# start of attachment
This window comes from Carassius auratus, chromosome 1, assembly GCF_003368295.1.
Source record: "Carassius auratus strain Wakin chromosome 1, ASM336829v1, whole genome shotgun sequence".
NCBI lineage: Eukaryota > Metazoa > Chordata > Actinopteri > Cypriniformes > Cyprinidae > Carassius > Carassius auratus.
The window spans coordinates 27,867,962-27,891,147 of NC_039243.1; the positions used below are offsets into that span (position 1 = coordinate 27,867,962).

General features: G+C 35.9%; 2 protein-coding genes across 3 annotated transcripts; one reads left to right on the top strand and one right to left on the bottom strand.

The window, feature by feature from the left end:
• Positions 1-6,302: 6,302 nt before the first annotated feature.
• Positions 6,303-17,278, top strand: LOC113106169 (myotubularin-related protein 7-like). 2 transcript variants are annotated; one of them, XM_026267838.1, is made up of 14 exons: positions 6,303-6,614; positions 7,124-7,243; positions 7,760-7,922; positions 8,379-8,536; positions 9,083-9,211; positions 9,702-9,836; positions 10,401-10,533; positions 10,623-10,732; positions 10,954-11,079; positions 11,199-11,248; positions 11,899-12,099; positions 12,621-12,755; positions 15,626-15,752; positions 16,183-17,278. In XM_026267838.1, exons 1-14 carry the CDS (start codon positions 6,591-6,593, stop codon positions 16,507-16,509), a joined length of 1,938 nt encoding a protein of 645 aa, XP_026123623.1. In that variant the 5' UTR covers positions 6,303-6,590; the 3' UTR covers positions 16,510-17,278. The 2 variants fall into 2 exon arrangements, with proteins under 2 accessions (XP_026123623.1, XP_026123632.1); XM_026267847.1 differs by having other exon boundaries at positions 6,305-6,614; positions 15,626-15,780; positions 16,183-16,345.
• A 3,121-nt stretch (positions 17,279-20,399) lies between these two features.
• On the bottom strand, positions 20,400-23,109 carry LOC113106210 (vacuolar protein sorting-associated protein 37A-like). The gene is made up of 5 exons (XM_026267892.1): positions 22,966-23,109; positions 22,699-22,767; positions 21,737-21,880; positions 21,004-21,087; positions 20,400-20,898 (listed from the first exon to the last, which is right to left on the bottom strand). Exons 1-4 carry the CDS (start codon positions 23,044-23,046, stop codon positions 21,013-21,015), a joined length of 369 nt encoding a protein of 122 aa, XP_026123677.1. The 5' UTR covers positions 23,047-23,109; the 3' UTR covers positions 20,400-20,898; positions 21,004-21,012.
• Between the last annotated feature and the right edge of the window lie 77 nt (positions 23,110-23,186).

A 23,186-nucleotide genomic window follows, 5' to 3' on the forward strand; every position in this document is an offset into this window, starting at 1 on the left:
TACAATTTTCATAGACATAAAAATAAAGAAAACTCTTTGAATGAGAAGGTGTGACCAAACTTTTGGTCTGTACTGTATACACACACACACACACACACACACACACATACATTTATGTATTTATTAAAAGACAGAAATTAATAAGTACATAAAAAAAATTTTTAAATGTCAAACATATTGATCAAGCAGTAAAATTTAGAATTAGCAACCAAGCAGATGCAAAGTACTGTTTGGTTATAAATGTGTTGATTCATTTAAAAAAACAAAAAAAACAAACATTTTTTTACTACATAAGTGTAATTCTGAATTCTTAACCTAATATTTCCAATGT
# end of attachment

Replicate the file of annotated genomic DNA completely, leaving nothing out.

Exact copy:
This window comes from Carassius auratus, chromosome 1, assembly GCF_003368295.1.
Source record: "Carassius auratus strain Wakin chromosome 1, ASM336829v1, whole genome shotgun sequence".
NCBI lineage: Eukaryota > Metazoa > Chordata > Actinopteri > Cypriniformes > Cyprinidae > Carassius > Carassius auratus.
The window spans coordinates 27,867,962-27,891,147 of NC_039243.1; the positions used below are offsets into that span (position 1 = coordinate 27,867,962).

General features: G+C 35.9%; 2 protein-coding genes across 3 annotated transcripts; one reads left to right on the top strand and one right to left on the bottom strand.

The window, feature by feature from the left end:
• Positions 1-6,302: 6,302 nt before the first annotated feature.
• Positions 6,303-17,278, top strand: LOC113106169 (myotubularin-related protein 7-like). 2 transcript variants are annotated; one of them, XM_026267838.1, is made up of 14 exons: positions 6,303-6,614; positions 7,124-7,243; positions 7,760-7,922; positions 8,379-8,536; positions 9,083-9,211; positions 9,702-9,836; positions 10,401-10,533; positions 10,623-10,732; positions 10,954-11,079; positions 11,199-11,248; positions 11,899-12,099; positions 12,621-12,755; positions 15,626-15,752; positions 16,183-17,278. In XM_026267838.1, exons 1-14 carry the CDS (start codon positions 6,591-6,593, stop codon positions 16,507-16,509), a joined length of 1,938 nt encoding a protein of 645 aa, XP_026123623.1. In that variant the 5' UTR covers positions 6,303-6,590; the 3' UTR covers positions 16,510-17,278. The 2 variants fall into 2 exon arrangements, with proteins under 2 accessions (XP_026123623.1, XP_026123632.1); XM_026267847.1 differs by having other exon boundaries at positions 6,305-6,614; positions 15,626-15,780; positions 16,183-16,345.
• A 3,121-nt stretch (positions 17,279-20,399) lies between these two features.
• On the bottom strand, positions 20,400-23,109 carry LOC113106210 (vacuolar protein sorting-associated protein 37A-like). The gene is made up of 5 exons (XM_026267892.1): positions 22,966-23,109; positions 22,699-22,767; positions 21,737-21,880; positions 21,004-21,087; positions 20,400-20,898 (listed from the first exon to the last, which is right to left on the bottom strand). Exons 1-4 carry the CDS (start codon positions 23,044-23,046, stop codon positions 21,013-21,015), a joined length of 369 nt encoding a protein of 122 aa, XP_026123677.1. The 5' UTR covers positions 23,047-23,109; the 3' UTR covers positions 20,400-20,898; positions 21,004-21,012.
• Between the last annotated feature and the right edge of the window lie 77 nt (positions 23,110-23,186).

A 23,186-nucleotide genomic window follows, 5' to 3' on the forward strand; every position in this document is an offset into this window, starting at 1 on the left:
TACAATTTTCATAGACATAAAAATAAAGAAAACTCTTTGAATGAGAAGGTGTGACCAAACTTTTGGTCTGTACTGTATACACACACACACACACACACACACACACATACATTTATGTATTTATTAAAAGACAGAAATTAATAAGTACATAAAAAAAATTTTTAAATGTCAAACATATTGATCAAGCAGTAAAATTTAGAATTAGCAACCAAGCAGATGCAAAGTACTGTTTGGTTATAAATGTGTTGATTCATTTAAAAAAACAAAAAAAACAAACATTTTTTTACTACATAAGTGTAATTCTGAATTCTTAACCTAATATTTCCAATGT